FOM: Answer to Pratt -- What if ZF were inconsistent?
JSHIPMAN@bloomberg.net
JSHIPMAN at bloomberg.net
Thu Nov 20 14:14:27 EST 1997
Although Godel's independence results certainly "shook the foundations" they
did not mean that any mathematicians not actually working on Hilbert's program
needed to do anything different. Today the mathematicians who would need to do
something different if an inconsistency were discovered in ZF include all set
theorists, of whom there are certainly more than there were mathematicians
trying to complete Hilbert's program. The entire field of set theory as
currently practiced would collapse. As for "ordinary" mathematicians, you are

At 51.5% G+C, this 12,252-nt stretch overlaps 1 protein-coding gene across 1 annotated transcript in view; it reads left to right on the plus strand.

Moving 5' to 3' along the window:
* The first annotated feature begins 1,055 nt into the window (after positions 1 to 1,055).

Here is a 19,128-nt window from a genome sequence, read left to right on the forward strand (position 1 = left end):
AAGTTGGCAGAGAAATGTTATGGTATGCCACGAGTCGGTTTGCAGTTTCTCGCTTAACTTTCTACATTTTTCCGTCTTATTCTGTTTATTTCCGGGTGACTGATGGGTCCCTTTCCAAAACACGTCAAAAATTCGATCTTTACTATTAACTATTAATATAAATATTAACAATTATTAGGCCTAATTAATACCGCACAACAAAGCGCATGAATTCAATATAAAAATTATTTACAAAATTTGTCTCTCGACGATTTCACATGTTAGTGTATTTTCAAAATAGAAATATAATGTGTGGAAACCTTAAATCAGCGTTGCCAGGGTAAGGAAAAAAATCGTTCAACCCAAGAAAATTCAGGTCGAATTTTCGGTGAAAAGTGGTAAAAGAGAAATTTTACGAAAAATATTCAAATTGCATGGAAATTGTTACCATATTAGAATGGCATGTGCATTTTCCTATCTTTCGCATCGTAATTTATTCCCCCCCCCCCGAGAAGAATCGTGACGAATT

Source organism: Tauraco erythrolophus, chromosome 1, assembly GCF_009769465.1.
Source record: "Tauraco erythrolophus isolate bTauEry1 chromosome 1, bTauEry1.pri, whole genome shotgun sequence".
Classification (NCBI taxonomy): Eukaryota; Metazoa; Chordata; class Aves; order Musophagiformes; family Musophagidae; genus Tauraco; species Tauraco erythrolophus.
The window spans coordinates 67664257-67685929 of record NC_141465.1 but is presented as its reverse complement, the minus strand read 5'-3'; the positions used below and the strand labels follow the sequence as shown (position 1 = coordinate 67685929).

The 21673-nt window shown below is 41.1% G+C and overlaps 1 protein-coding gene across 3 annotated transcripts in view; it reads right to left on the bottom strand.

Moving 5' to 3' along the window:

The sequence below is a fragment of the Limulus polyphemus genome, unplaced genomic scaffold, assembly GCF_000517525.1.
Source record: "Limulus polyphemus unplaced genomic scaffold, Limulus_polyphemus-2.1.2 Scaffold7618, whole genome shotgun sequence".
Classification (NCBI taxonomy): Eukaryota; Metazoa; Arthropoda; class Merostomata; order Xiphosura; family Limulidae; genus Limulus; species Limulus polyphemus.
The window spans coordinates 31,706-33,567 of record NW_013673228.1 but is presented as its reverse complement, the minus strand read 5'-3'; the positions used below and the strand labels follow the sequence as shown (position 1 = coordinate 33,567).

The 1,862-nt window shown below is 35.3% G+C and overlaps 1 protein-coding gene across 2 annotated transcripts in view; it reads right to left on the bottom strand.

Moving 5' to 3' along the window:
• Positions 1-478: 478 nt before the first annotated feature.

right that most would not have a serious adjustment to make but some would need
to go back and rewrite their textbooks and papers to clarify their uses of
Replacement; this is still more than they had to do in 1931. Godel's result is
more of an earthquake outside of math than an inconsistency in ZF would be, at
least philosophically--sociologically I am not so sure. Previous inconsistencies
in mathematical systems were discovered early, so only individuals like Frege
were burned and not whole subfields! Is there any precedent (at least since
the Pythagoreans drowned the discoverer of irrationals) for this?--Joe Shipman
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